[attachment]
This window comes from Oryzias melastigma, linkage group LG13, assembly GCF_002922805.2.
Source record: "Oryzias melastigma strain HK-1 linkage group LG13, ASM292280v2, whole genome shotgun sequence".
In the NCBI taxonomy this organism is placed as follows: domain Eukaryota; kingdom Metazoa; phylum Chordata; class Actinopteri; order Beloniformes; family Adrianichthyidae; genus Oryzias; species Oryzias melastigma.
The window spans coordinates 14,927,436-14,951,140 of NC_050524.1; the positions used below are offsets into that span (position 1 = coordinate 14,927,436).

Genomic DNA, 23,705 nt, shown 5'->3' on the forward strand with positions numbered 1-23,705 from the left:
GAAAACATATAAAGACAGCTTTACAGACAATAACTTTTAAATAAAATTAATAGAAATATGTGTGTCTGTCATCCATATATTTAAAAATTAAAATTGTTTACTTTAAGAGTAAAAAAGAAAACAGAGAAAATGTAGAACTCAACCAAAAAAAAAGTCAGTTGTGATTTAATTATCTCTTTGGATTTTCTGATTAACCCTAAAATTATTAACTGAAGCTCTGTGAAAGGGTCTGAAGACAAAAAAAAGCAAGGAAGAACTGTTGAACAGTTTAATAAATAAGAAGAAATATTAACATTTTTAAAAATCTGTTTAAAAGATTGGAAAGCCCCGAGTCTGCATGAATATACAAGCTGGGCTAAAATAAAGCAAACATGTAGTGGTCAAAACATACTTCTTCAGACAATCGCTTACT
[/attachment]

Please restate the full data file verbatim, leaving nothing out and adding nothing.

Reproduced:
This window comes from Oryzias melastigma, linkage group LG13, assembly GCF_002922805.2.
Source record: "Oryzias melastigma strain HK-1 linkage group LG13, ASM292280v2, whole genome shotgun sequence".
In the NCBI taxonomy this organism is placed as follows: domain Eukaryota; kingdom Metazoa; phylum Chordata; class Actinopteri; order Beloniformes; family Adrianichthyidae; genus Oryzias; species Oryzias melastigma.
The window spans coordinates 14,927,436-14,951,140 of NC_050524.1; the positions used below are offsets into that span (position 1 = coordinate 14,927,436).

Genomic DNA, 23,705 nt, shown 5'->3' on the forward strand with positions numbered 1-23,705 from the left:
GAAAACATATAAAGACAGCTTTACAGACAATAACTTTTAAATAAAATTAATAGAAATATGTGTGTCTGTCATCCATATATTTAAAAATTAAAATTGTTTACTTTAAGAGTAAAAAAGAAAACAGAGAAAATGTAGAACTCAACCAAAAAAAAAGTCAGTTGTGATTTAATTATCTCTTTGGATTTTCTGATTAACCCTAAAATTATTAACTGAAGCTCTGTGAAAGGGTCTGAAGACAAAAAAAAGCAAGGAAGAACTGTTGAACAGTTTAATAAATAAGAAGAAATATTAACATTTTTAAAAATCTGTTTAAAAGATTGGAAAGCCCCGAGTCTGCATGAATATACAAGCTGGGCTAAAATAAAGCAAACATGTAGTGGTCAAAACATACTTCTTCAGACAATCGCTTACT